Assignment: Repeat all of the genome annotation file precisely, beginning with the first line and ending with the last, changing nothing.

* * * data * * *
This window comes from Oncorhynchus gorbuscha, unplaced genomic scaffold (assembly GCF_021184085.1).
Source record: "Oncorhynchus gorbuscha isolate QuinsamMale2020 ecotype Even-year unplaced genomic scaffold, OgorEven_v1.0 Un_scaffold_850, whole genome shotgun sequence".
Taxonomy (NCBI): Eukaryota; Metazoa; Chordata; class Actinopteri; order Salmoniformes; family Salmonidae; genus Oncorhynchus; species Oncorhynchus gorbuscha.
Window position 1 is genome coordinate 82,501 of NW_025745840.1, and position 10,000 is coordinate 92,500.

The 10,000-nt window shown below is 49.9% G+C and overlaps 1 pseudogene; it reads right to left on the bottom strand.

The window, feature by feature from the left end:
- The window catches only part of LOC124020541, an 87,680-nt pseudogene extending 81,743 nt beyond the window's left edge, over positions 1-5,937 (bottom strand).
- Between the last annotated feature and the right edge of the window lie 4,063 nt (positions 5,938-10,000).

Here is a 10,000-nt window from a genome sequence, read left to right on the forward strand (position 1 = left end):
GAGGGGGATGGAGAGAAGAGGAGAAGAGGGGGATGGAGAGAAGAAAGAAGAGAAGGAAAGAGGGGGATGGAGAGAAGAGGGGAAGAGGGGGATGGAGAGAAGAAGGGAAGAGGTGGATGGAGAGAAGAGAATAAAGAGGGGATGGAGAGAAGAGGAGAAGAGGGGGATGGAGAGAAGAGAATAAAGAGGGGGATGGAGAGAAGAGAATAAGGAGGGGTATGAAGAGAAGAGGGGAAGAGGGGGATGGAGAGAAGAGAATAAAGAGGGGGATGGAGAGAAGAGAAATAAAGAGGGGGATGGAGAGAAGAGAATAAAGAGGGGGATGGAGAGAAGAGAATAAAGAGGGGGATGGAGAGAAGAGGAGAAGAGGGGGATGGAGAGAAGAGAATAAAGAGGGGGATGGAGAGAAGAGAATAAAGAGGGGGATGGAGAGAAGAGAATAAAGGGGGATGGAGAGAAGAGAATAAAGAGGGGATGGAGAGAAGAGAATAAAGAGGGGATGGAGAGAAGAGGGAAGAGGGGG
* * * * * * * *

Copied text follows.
This window comes from Oncorhynchus gorbuscha, unplaced genomic scaffold (assembly GCF_021184085.1).
Source record: "Oncorhynchus gorbuscha isolate QuinsamMale2020 ecotype Even-year unplaced genomic scaffold, OgorEven_v1.0 Un_scaffold_850, whole genome shotgun sequence".
Taxonomy (NCBI): Eukaryota; Metazoa; Chordata; class Actinopteri; order Salmoniformes; family Salmonidae; genus Oncorhynchus; species Oncorhynchus gorbuscha.
Window position 1 is genome coordinate 82,501 of NW_025745840.1, and position 10,000 is coordinate 92,500.

The 10,000-nt window shown below is 49.9% G+C and overlaps 1 pseudogene; it reads right to left on the bottom strand.

The window, feature by feature from the left end:
- The window catches only part of LOC124020541, an 87,680-nt pseudogene extending 81,743 nt beyond the window's left edge, over positions 1-5,937 (bottom strand).
- Between the last annotated feature and the right edge of the window lie 4,063 nt (positions 5,938-10,000).

Here is a 10,000-nt window from a genome sequence, read left to right on the forward strand (position 1 = left end):
GAGGGGGATGGAGAGAAGAGGAGAAGAGGGGGATGGAGAGAAGAAAGAAGAGAAGGAAAGAGGGGGATGGAGAGAAGAGGGGAAGAGGGGGATGGAGAGAAGAAGGGAAGAGGTGGATGGAGAGAAGAGAATAAAGAGGGGATGGAGAGAAGAGGAGAAGAGGGGGATGGAGAGAAGAGAATAAAGAGGGGGATGGAGAGAAGAGAATAAGGAGGGGTATGAAGAGAAGAGGGGAAGAGGGGGATGGAGAGAAGAGAATAAAGAGGGGGATGGAGAGAAGAGAAATAAAGAGGGGGATGGAGAGAAGAGAATAAAGAGGGGGATGGAGAGAAGAGAATAAAGAGGGGGATGGAGAGAAGAGGAGAAGAGGGGGATGGAGAGAAGAGAATAAAGAGGGGGATGGAGAGAAGAGAATAAAGAGGGGGATGGAGAGAAGAGAATAAAGGGGGATGGAGAGAAGAGAATAAAGAGGGGATGGAGAGAAGAGAATAAAGAGGGGATGGAGAGAAGAGGGAAGAGGGGG